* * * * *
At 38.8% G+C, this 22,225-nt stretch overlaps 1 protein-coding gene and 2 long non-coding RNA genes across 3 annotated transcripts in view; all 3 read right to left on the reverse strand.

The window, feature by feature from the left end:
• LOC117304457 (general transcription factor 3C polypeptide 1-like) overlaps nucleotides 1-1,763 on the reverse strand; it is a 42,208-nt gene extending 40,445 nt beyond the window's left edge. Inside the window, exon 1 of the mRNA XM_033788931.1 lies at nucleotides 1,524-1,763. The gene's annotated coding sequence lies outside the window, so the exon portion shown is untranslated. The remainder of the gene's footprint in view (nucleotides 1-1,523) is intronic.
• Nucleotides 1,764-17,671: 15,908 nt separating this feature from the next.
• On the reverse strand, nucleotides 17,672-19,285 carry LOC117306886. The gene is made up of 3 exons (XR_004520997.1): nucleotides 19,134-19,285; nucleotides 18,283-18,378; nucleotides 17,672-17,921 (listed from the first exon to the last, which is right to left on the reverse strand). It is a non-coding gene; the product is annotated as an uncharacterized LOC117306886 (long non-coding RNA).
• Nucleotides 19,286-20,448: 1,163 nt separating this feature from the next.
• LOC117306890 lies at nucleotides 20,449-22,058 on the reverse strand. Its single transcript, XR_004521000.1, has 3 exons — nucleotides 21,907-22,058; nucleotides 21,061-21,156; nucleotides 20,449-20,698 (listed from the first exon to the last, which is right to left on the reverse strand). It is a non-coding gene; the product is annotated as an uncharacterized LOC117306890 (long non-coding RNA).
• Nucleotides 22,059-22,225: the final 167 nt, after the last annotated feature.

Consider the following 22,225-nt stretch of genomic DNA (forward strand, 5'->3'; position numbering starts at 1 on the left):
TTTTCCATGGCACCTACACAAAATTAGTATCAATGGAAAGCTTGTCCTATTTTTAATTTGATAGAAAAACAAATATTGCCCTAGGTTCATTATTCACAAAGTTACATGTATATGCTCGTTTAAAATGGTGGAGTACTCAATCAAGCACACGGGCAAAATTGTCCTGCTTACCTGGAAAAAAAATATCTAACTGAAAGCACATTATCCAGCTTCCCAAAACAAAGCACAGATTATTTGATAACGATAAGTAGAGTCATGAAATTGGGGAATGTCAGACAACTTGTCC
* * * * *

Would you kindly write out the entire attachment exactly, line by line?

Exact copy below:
At 38.8% G+C, this 22,225-nt stretch overlaps 1 protein-coding gene and 2 long non-coding RNA genes across 3 annotated transcripts in view; all 3 read right to left on the reverse strand.

The window, feature by feature from the left end:
• LOC117304457 (general transcription factor 3C polypeptide 1-like) overlaps nucleotides 1-1,763 on the reverse strand; it is a 42,208-nt gene extending 40,445 nt beyond the window's left edge. Inside the window, exon 1 of the mRNA XM_033788931.1 lies at nucleotides 1,524-1,763. The gene's annotated coding sequence lies outside the window, so the exon portion shown is untranslated. The remainder of the gene's footprint in view (nucleotides 1-1,523) is intronic.
• Nucleotides 1,764-17,671: 15,908 nt separating this feature from the next.
• On the reverse strand, nucleotides 17,672-19,285 carry LOC117306886. The gene is made up of 3 exons (XR_004520997.1): nucleotides 19,134-19,285; nucleotides 18,283-18,378; nucleotides 17,672-17,921 (listed from the first exon to the last, which is right to left on the reverse strand). It is a non-coding gene; the product is annotated as an uncharacterized LOC117306886 (long non-coding RNA).
• Nucleotides 19,286-20,448: 1,163 nt separating this feature from the next.
• LOC117306890 lies at nucleotides 20,449-22,058 on the reverse strand. Its single transcript, XR_004521000.1, has 3 exons — nucleotides 21,907-22,058; nucleotides 21,061-21,156; nucleotides 20,449-20,698 (listed from the first exon to the last, which is right to left on the reverse strand). It is a non-coding gene; the product is annotated as an uncharacterized LOC117306890 (long non-coding RNA).
• Nucleotides 22,059-22,225: the final 167 nt, after the last annotated feature.

Consider the following 22,225-nt stretch of genomic DNA (forward strand, 5'->3'; position numbering starts at 1 on the left):
TTTTCCATGGCACCTACACAAAATTAGTATCAATGGAAAGCTTGTCCTATTTTTAATTTGATAGAAAAACAAATATTGCCCTAGGTTCATTATTCACAAAGTTACATGTATATGCTCGTTTAAAATGGTGGAGTACTCAATCAAGCACACGGGCAAAATTGTCCTGCTTACCTGGAAAAAAAATATCTAACTGAAAGCACATTATCCAGCTTCCCAAAACAAAGCACAGATTATTTGATAACGATAAGTAGAGTCATGAAATTGGGGAATGTCAGACAACTTGTCC